Structural and functional significance of water permeation through cotransporters

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Membrane transporters, in addition to their major role as specific carriers for ions and small molecules, can also behave as water channels. However, neither the location of the water pathway in the protein nor their functional importance is known. Here, we map the pathway for water and urea through the intestinal sodium/glucose cotransporter SGLT1. Molecular dynamics simulations using the atomic structure of the bacterial transporter vSGLT suggest that water permeates the same path as Na+ and sugar. On a structural model of SGLT1, based on the homology structure of vSGLT, we identified and mutated residues lining the sugar transport pathway to cysteine. The mutants were expressed in Xenopus oocytes, and the unitary water and urea permeabilities were determined before and after modifying the cysteine side chain with reversible methanethiosulfonate reagents. The results demonstrate that water and urea follow the sugar transport pathway through SGLT1. The changes in permeability, increases or decreases, with side-chain modifications depend on the location of the mutation in the region of external or internal gates, or the sugar binding site. These changes in permeability are hypothesized to be due to alterations in steric hindrance to water and urea, and/or changes in protein folding caused by mismatching of side chains in the water pathway. Water permeation through SGLT1 and other transporters bears directly on the structural mechanism for the transport of polar solutes through these proteins. Finally, in vitro experiments on mouse small intestine show that SGLT1 accounts for two-thirds of the passive water flow across the gut.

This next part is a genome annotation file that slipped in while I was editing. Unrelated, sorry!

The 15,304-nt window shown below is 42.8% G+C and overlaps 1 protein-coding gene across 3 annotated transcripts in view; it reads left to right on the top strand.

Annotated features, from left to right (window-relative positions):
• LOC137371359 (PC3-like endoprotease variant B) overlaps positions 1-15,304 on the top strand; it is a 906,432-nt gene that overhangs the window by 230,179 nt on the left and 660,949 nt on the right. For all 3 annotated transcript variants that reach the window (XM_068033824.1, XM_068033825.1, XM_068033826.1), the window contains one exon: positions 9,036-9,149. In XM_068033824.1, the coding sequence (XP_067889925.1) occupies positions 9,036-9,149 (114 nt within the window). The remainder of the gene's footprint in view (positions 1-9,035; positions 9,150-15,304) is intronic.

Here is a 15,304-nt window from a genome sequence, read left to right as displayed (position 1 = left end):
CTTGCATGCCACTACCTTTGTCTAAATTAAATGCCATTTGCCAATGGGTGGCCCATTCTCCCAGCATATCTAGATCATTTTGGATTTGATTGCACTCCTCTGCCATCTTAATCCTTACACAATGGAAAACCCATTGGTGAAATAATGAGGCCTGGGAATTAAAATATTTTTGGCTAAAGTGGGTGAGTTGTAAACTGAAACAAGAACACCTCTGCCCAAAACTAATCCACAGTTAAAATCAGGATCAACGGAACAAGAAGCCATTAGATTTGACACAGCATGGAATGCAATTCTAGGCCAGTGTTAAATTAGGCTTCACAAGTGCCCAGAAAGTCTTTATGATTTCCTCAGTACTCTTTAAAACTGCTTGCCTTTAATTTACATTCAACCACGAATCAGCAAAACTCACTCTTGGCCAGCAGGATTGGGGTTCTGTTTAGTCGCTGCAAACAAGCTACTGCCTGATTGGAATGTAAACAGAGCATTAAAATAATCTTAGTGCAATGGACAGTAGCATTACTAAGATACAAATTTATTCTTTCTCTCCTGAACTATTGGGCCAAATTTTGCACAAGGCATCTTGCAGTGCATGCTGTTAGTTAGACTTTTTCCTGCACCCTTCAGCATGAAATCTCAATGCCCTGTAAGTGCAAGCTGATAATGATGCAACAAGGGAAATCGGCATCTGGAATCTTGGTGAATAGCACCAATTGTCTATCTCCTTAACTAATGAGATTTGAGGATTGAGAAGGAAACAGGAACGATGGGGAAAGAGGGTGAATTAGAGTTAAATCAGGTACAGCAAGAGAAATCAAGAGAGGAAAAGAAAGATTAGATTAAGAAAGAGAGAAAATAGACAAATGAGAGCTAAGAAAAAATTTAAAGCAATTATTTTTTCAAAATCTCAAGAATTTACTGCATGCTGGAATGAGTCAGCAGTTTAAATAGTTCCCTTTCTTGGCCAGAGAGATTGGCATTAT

Original languageEnglish
JournalNational Academy of Sciences. Proceedings
Issue number44
Pages (from-to)E6887-E6894
Publication statusPublished - 1 Nov 2016

    Research areas

  • water, transport, urea, SGLT1, glucose

ID: 169563382